The Different Types of Fat The Good and The Bad

different types of fat

Not all fats are bad for you, here’s a look at different types of fat that we need to know about concerning types of fat which are the good, the ugly, and the bad.

Adults should get 20% to 35% of their daily calories from fat, according to the Dietary Guidelines for Americans. Many of us cut the science behind fats and replace with refined carbohydrates, so we miss out on the benefits of healthy fats. Eating lots of refined carbohydrates can increase triglyceride levels, which can contribute to heart and blood vessel diseases. Let’s take a look at the various types fat, their effect on our body and their sources.

 

Let’s take a look at the various types of fats:

What is a polyunsaturated fat?

Polyunsaturated fats are healthy unsaturated fats, that are in liquid state a room temperature. Polyunsaturate fats can help lower total body cholesterol level. This category list Omega-6 fatty acids, which are known as essential fatty acids because our bodies don’t make them-we have to get them from food. .

Foods with high polyunsaturated fats include:

Nuts
Seeds
Corn Oil
Fatty Fish
Safflower Oil


MONOUNSATURATED FATS

Monounsaturated fats are also the healthy unsaturated fats, that are liquid at room temperature. Monounsaturated fats raise HDL (good cholesterol) and lower LDL.

Foods with high monounsaturated fats include:

Nuts & Seeds *
Almond oil
Avocados
Canola oil
Grape seed oil
Hemp oil
Macadamia nut oil
Olive oil (75% monounsaturated fat)
Peanut oil
Sunflower oil (contains at least 70% monounsaturated fat)


OMEGA-3 FATTY ACIDS

In the world of good unsaturated fats, Omega-3 are superstars. They fight inflammation, help control blood clotting, and lower blood pressure and triglycerides.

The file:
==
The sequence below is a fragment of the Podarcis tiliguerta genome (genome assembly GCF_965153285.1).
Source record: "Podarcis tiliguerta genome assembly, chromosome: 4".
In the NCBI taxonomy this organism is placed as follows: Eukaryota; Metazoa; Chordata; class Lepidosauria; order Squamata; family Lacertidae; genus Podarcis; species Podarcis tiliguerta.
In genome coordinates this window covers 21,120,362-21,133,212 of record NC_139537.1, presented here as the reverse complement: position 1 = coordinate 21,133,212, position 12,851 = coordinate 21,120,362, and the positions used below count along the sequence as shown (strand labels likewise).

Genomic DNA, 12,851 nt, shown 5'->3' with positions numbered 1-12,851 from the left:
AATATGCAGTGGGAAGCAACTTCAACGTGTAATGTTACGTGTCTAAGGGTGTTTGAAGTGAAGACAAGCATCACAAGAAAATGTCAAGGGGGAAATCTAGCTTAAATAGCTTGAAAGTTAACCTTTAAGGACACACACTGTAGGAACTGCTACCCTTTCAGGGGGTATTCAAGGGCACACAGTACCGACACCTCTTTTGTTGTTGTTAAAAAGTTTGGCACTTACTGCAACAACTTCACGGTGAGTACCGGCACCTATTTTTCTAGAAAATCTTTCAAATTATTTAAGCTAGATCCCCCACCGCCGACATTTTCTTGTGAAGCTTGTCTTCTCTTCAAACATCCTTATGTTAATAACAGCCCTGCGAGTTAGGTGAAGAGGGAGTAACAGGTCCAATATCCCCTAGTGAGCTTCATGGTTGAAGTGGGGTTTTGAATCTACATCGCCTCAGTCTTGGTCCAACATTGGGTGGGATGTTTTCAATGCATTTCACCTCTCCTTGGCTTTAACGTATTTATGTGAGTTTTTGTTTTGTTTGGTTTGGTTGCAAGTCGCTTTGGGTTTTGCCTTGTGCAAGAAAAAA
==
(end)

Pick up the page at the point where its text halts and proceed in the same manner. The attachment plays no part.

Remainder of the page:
The American Heart Association suggests eating at least two 3.5-ounce servings of Omega-3 fatty acids-rich fish each week.

Simple High Omega 3 Diet Menu:

– Sandwich with 3-5 oz Tuna (450 mg)
– Sushi with 3.5 oz Salmon (1570 mg)
– 2 Omega-3 rich Eggs in breakfast (800 mg)
– 1 tbsp Flaxseed in breakfast on your cereal (2200 mg)
– 50g of walnuts in a fruit smoothie (3000 mg)
– Caprese Salad with 1 tbsp Olive Oil ) (100 mg)


Cholesterol Daily Intake:

Earlier it was thought that eating dietary cholesterol, like in shrimp or eggs, would raise cholesterol. It does to some extent, but it’s more important to focus on not eating saturated and trans fats.

For people with normal cholesterol, the current recommendation is no more than 300 mg of cholesterol daily intake, while people at high risk of heart disease should consume less than 200 mg daily.

*1 egg contains about 200 mg of cholesterol.


SATURATED FATS

Saturated fats is definitely not good for you. Saturated fat increases total cholesterol and LDL, and may boost your type 2 diabetes risk. Meat, seafood, dairy products, palm and coconut oil, are the main sources.

Choose low-fat or fat-free dairy products to cut the saturated fat. It is recommended that no more than 10% of total calories come from saturated fat. So if you eat 2000 calories a day, for example, keep your saturated fat intake below 22 grams.

List of foods with high saturated fat :

Butter: 100 grams of butter contains 51 grams of saturated fat (7.05 tablespoon)
Coconut oil: 100 grams of coconut oil contains 87 grams of saturated fat (7.32 tablespoon)

cakes
biscuits
fatty cuts of meat
sausages
bacon
cured meats like salami, chorizo and pancetta
cheese
pastries, such as pies, quiches, sausage rolls and croissants
cream, crème fraîche and sour cream
ice cream
coconut milk and coconut cream
milkshakes
chocolate and chocolate spreads

Reference:
https://www.health.harvard.edu/blog/is-there-a-place-for-coconut-oil-in-a-healthy-diet-2019011415764
https://www.ncbi.nlm.nih.gov/pmc/articles/PMC5914363/
https://www.ncbi.nlm.nih.gov/pmc/articles/PMC4642420/